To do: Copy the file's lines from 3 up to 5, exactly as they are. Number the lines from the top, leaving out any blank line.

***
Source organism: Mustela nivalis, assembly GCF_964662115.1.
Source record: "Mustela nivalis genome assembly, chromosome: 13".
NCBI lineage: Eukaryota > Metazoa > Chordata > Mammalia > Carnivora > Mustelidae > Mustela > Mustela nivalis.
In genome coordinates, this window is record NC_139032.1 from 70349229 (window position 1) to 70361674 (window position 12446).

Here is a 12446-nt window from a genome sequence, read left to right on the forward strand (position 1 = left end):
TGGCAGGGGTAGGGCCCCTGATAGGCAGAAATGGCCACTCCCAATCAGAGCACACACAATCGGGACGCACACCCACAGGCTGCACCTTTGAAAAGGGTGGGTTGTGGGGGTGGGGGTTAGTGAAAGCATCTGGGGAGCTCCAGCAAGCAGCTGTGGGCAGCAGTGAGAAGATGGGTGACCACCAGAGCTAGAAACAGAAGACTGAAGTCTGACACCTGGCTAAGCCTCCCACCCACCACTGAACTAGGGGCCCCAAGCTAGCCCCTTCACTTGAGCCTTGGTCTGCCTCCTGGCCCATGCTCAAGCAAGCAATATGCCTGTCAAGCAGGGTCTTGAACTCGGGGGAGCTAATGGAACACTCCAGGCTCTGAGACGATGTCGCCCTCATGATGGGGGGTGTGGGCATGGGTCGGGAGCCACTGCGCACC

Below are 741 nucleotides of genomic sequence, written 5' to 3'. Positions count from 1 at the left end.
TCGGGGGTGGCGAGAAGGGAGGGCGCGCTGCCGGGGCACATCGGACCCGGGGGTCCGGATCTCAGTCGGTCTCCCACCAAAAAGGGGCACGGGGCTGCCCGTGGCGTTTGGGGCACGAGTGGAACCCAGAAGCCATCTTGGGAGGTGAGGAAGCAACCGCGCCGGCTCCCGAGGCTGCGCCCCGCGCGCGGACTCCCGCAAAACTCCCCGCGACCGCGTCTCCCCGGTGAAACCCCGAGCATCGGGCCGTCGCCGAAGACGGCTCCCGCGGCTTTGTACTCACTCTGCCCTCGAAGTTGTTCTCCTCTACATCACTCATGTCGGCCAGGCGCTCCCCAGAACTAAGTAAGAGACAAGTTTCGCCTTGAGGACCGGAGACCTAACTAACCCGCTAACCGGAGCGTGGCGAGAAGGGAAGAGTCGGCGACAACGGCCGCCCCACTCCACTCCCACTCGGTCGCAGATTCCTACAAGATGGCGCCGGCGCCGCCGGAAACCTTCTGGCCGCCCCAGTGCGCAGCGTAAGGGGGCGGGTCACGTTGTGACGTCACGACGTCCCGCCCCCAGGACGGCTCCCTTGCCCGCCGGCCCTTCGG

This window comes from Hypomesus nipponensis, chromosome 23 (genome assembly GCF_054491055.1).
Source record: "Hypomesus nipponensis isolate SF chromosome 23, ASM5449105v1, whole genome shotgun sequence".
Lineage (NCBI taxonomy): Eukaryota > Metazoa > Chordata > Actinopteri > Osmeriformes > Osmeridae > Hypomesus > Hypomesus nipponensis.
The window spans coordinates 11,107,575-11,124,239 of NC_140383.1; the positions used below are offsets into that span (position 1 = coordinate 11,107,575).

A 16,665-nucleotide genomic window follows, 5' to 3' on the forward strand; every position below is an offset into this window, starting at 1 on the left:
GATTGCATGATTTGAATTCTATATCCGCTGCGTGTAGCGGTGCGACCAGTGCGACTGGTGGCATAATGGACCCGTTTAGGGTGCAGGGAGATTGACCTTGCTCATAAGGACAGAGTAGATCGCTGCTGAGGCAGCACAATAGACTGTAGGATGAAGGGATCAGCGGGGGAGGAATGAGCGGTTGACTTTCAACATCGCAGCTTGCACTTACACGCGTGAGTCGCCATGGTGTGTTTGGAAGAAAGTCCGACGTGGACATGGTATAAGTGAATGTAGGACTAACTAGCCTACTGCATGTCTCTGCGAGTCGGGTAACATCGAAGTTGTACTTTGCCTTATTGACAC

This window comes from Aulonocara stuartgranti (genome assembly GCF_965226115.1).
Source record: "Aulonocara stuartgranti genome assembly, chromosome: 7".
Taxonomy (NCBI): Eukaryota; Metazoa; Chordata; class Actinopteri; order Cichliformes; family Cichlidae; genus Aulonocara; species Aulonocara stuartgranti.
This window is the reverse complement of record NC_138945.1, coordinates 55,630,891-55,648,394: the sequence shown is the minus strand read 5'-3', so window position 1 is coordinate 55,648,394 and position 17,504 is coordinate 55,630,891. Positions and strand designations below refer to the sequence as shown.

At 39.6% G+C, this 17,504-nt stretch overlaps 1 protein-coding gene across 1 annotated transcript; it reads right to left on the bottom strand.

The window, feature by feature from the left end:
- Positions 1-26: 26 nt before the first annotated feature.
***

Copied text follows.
NCBI lineage: Eukaryota > Metazoa > Chordata > Mammalia > Carnivora > Mustelidae > Mustela > Mustela nivalis.
In genome coordinates, this window is record NC_139032.1 from 70349229 (window position 1) to 70361674 (window position 12446).

Here is a 12446-nt window from a genome sequence, read left to right on the forward strand (position 1 = left end):